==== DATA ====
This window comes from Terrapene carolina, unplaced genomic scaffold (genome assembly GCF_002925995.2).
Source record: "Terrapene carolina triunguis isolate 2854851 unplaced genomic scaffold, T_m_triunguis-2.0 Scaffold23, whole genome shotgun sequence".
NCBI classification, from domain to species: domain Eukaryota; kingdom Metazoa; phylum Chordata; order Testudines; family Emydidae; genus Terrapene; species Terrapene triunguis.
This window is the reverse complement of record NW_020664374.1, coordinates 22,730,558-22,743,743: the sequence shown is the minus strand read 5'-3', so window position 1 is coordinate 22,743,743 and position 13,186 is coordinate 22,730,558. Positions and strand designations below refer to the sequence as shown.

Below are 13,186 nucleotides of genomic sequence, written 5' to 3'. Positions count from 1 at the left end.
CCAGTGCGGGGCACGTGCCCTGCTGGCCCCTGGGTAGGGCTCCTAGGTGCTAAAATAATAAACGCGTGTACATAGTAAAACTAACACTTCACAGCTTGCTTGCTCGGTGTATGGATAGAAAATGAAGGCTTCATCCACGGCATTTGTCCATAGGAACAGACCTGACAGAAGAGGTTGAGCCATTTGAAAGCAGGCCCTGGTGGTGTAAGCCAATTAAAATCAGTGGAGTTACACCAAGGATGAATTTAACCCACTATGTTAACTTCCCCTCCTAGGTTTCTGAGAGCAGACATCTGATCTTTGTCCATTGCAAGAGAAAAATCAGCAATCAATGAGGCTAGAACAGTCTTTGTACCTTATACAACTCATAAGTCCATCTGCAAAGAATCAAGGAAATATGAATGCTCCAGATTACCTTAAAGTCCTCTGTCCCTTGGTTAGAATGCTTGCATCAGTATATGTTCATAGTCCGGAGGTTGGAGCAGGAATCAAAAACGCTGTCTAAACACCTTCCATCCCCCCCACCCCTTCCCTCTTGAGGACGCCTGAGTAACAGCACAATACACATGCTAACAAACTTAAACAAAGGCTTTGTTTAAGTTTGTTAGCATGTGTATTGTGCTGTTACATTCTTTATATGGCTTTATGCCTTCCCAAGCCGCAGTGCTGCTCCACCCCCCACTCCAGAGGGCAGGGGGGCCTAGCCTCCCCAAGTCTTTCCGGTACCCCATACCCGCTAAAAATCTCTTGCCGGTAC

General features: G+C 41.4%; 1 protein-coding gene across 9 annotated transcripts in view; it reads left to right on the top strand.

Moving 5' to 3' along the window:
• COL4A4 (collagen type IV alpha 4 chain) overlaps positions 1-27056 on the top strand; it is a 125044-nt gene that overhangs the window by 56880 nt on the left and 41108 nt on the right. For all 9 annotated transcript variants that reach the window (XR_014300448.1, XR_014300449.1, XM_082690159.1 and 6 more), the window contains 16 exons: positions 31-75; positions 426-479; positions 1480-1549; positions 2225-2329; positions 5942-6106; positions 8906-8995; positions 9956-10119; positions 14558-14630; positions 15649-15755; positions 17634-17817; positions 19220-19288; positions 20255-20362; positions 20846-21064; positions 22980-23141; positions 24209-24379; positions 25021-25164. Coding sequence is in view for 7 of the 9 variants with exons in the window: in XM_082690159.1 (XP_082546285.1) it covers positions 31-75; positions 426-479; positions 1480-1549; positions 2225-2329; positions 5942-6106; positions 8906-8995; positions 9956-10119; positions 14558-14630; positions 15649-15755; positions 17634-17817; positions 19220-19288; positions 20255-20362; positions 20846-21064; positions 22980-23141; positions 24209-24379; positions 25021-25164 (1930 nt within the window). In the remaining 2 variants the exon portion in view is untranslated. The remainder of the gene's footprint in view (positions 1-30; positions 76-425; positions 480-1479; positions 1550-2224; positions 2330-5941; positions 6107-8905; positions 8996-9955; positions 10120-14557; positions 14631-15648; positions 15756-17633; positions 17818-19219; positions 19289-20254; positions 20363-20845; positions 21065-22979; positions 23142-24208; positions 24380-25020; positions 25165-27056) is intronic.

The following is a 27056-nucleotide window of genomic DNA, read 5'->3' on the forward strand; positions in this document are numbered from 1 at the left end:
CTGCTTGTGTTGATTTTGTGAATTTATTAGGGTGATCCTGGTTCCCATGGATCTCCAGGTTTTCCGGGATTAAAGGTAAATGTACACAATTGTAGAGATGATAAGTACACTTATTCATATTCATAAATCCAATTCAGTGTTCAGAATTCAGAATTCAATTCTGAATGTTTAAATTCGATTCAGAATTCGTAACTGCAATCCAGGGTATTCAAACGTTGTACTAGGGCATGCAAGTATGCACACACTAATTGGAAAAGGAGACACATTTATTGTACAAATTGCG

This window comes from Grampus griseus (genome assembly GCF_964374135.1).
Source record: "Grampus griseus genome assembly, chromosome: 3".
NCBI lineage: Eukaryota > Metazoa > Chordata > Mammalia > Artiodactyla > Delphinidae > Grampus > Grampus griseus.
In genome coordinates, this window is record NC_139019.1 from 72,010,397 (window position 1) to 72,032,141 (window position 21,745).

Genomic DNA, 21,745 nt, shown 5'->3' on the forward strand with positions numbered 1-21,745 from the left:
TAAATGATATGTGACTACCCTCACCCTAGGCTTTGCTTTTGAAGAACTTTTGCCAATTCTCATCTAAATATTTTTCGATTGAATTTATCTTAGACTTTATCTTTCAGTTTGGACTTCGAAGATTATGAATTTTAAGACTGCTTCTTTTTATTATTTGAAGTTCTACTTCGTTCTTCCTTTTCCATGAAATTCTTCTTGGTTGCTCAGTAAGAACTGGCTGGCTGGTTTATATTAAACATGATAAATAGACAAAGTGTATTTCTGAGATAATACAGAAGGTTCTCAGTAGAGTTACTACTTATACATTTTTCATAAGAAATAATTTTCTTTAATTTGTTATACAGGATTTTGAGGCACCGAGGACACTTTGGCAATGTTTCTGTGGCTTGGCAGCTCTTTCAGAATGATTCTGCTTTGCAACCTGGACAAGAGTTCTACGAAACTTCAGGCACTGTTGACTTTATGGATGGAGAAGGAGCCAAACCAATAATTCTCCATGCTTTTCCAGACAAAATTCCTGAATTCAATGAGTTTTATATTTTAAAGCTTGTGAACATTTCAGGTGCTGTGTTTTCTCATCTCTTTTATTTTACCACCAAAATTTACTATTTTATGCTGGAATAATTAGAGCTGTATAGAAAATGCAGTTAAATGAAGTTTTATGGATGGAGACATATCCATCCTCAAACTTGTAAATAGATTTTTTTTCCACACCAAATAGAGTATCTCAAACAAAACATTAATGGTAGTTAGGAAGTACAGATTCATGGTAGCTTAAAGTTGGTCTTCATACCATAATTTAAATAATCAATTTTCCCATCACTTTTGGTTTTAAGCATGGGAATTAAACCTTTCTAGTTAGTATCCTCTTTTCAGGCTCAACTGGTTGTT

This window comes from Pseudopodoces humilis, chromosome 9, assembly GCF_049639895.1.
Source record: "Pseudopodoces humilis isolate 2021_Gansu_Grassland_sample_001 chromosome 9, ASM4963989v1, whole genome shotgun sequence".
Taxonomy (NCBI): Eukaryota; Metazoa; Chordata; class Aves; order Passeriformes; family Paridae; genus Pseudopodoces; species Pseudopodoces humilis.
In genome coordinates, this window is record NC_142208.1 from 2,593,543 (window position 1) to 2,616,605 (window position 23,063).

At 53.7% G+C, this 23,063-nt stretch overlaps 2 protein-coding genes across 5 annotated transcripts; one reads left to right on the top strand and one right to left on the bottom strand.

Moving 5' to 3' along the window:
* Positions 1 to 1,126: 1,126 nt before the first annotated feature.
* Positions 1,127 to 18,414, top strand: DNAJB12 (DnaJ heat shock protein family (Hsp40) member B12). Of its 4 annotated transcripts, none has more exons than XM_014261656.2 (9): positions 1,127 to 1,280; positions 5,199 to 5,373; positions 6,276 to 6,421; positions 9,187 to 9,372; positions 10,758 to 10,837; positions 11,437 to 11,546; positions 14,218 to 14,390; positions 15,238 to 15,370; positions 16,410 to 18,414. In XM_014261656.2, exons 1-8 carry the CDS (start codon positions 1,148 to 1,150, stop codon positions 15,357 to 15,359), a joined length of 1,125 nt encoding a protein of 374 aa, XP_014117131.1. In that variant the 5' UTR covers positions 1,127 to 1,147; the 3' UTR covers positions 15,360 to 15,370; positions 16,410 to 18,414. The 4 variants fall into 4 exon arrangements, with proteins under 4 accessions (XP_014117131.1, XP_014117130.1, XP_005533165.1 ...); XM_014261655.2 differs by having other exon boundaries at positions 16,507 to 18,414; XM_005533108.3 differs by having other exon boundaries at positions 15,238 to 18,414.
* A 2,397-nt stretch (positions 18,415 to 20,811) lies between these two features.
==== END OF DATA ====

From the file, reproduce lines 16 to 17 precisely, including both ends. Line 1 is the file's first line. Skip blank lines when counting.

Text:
Genomic DNA, 21,745 nt, shown 5'->3' on the forward strand with positions numbered 1-21,745 from the left:
TAAATGATATGTGACTACCCTCACCCTAGGCTTTGCTTTTGAAGAACTTTTGCCAATTCTCATCTAAATATTTTTCGATTGAATTTATCTTAGACTTTATCTTTCAGTTTGGACTTCGAAGATTATGAATTTTAAGACTGCTTCTTTTTATTATTTGAAGTTCTACTTCGTTCTTCCTTTTCCATGAAATTCTTCTTGGTTGCTCAGTAAGAACTGGCTGGCTGGTTTATATTAAACATGATAAATAGACAAAGTGTATTTCTGAGATAATACAGAAGGTTCTCAGTAGAGTTACTACTTATACATTTTTCATAAGAAATAATTTTCTTTAATTTGTTATACAGGATTTTGAGGCACCGAGGACACTTTGGCAATGTTTCTGTGGCTTGGCAGCTCTTTCAGAATGATTCTGCTTTGCAACCTGGACAAGAGTTCTACGAAACTTCAGGCACTGTTGACTTTATGGATGGAGAAGGAGCCAAACCAATAATTCTCCATGCTTTTCCAGACAAAATTCCTGAATTCAATGAGTTTTATATTTTAAAGCTTGTGAACATTTCAGGTGCTGTGTTTTCTCATCTCTTTTATTTTACCACCAAAATTTACTATTTTATGCTGGAATAATTAGAGCTGTATAGAAAATGCAGTTAAATGAAGTTTTATGGATGGAGACATATCCATCCTCAAACTTGTAAATAGATTTTTTTTCCACACCAAATAGAGTATCTCAAACAAAACATTAATGGTAGTTAGGAAGTACAGATTCATGGTAGCTTAAAGTTGGTCTTCATACCATAATTTAAATAATCAATTTTCCCATCACTTTTGGTTTTAAGCATGGGAATTAAACCTTTCTAGTTAGTATCCTCTTTTCAGGCTCAACTGGTTGTT